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Restaurant Review: Spanglish



The portmanteau “Spanglish” is frequently used to describe a blend of the Spanish and English languages, but for one of Workshop’s newest tenants, the term provides an apt description of their cuisine. Chef Tomas Prado’s menu at Spanglish Cuban Kitchen features several traditional Cuban dishes with numerous instances of American influence.

Prado and his wife, Lynda, moved to the Holy City from Miami and both descended from Cuban families, which explains the Cuban-American fusion at Spanglish. The couple says their eatery is “not just a concept, but a personal story told through food.” After recently dining at Spanglish, I can confirm that their food not only tells a story, but it is pretty darn delicious too.

The menu, which you can see here, includes sandwiches, larger plates, sides, and more. For my visit, I was treated to the following dishes: Escabeche, El Cubano, and Lechon Asado.

Escabeche (click to enlarge)

The escabeche is an appetizer featuring Andalusian pickled local fish, olives, capers, onion, and peppers. Right off the bat, I was given a dish that demonstrates how easily Chef Prado can combine cuisines. The dish itself has Mediterranean and Latin American roots (Andalusia is a region in Span), but the fish was locally-caught king mackerel. The vegetables and chunks of fish sat in a mix of vinegar and paprika. Although I wasn’t overly excited by the dish, I did imagine this would have been a great appetizer to enjoy with a cold beer out in Workshop’s courtyard.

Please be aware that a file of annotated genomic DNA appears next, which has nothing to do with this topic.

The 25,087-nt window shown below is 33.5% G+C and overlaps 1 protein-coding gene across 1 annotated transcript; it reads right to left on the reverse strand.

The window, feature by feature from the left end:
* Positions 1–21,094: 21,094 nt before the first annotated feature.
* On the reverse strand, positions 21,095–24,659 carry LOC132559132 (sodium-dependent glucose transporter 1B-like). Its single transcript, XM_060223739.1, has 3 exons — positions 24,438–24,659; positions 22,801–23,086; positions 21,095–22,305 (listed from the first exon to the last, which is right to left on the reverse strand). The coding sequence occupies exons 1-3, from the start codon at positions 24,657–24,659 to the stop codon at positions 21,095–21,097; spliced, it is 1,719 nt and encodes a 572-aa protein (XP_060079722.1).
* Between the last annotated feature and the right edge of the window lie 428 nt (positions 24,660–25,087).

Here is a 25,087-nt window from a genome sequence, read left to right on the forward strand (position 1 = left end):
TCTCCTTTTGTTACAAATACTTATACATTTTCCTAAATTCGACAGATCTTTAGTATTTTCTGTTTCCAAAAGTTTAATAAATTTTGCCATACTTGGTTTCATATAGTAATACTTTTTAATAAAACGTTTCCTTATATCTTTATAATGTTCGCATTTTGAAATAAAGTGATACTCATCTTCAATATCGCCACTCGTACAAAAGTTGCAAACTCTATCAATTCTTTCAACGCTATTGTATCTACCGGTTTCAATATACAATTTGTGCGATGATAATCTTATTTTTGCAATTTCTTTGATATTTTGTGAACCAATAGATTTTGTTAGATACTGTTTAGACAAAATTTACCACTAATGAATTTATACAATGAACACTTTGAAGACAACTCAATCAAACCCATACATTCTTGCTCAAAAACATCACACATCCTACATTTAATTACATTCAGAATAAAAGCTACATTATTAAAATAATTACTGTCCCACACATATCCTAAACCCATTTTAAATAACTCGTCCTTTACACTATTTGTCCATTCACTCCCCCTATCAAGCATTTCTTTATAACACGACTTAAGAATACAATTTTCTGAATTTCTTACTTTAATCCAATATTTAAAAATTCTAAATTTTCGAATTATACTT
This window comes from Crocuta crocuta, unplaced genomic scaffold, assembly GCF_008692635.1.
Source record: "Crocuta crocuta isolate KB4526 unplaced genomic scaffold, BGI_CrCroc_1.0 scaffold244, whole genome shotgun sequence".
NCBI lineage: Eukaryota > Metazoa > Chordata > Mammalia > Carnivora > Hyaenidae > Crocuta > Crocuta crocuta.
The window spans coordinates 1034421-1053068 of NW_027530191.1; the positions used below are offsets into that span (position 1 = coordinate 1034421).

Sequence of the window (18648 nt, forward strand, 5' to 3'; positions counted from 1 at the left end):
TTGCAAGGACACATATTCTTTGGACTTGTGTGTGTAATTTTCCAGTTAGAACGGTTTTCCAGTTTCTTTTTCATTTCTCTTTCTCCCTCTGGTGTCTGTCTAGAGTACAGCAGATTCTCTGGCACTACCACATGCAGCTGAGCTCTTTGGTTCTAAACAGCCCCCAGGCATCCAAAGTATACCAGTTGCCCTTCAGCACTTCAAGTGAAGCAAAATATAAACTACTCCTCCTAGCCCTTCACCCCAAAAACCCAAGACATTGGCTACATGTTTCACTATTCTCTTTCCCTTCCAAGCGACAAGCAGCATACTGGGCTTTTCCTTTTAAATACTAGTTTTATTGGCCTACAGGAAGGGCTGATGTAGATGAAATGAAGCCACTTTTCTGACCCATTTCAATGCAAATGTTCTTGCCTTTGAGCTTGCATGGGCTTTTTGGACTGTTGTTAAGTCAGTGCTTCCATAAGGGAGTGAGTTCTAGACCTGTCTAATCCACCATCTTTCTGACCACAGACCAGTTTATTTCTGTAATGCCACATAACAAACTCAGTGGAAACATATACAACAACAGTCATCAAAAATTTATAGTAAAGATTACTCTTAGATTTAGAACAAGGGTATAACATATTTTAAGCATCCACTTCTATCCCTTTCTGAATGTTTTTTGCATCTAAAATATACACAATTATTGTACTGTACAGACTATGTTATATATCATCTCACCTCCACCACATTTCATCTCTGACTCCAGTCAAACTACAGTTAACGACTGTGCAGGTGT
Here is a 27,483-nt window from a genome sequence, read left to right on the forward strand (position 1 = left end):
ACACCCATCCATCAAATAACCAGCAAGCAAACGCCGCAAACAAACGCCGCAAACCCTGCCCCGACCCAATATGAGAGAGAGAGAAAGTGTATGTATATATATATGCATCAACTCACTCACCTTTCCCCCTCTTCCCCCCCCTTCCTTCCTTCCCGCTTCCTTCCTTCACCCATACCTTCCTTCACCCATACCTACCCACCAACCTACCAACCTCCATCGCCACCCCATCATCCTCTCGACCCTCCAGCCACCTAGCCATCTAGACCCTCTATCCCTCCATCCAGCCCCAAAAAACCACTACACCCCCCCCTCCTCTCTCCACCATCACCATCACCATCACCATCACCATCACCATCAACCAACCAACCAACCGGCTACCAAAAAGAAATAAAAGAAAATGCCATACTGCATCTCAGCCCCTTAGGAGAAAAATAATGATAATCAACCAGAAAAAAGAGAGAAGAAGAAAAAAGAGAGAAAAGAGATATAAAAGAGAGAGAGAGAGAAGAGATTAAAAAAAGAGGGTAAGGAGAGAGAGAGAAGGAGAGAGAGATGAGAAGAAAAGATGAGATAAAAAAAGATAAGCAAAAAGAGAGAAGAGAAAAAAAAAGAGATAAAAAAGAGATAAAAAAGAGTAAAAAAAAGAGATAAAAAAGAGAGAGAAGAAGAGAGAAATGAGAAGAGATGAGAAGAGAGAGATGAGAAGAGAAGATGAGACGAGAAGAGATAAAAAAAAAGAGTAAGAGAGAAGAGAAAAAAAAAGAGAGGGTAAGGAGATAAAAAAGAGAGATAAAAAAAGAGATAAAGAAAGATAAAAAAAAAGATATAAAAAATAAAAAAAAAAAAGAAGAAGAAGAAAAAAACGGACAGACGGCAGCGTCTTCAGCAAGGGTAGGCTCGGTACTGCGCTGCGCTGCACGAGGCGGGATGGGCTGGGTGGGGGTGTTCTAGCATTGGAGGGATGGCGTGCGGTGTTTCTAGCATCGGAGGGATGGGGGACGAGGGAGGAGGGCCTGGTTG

El Cubano (click to enlarge)

The El Cubano is a traditional Cuban sandwich featuring slow roasted pork (from Keegan-Filion Farms), Edwards Country Ham, cheese, house-made pickles, and house mustard serve on pan cubano. I’ve always been a fan of Cuban sandwiches, have ordered several in Charleston, and can now say this is easily my favorite! It was very flavorful and I had to fight the urge to devour the whole thing in a matter of minutes. The pork and ham are clearly the stars of the sandwich, but the bread is what takes it to the next level. The top layer of the bread is satisfyingly crunchy and is brushed with a homemade garlic butter before being served. As an added bonus, the sandwich is made with local and regional meats. If you have a Cuban restaurant, your Cuban sandwich better be top notch – and this one was.

The Lechon Asado is made with the Keegan-Filion roasted pork, “Congri” (aka Cuban Hoppin’ John), and mojo onions. Like the sandwich, this dish is fantastic. Spanglish’s pork is so tender and tasty because the Prados don’t cut any corners in preparation. Their pork is marinated overnight in house-made mojo sauce and then roasted for 14 hours. The delicious meat lays atop a mix of rice and Sea Island Red Peas – once again incorporating southern ingredients into a Cuban dish.

If you go to Spanglish, you can’t go wrong with any dish that includes pork. No matter what you get, you can bank on a dish that is meticulously prepared and full of flavor. Spanglish is a solid addition to the Holy City that boasts a unique mix of Cuban and Southern cuisine with mostly locally-sourced ingredients – all of which, is a recipe for success.

You can learn more about the restaurant at

Full disclosure – This meal was comped, but I was not required to review or write about my experience.

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  1. Pingback: Workshop Restaurant History - Holy City Sinner

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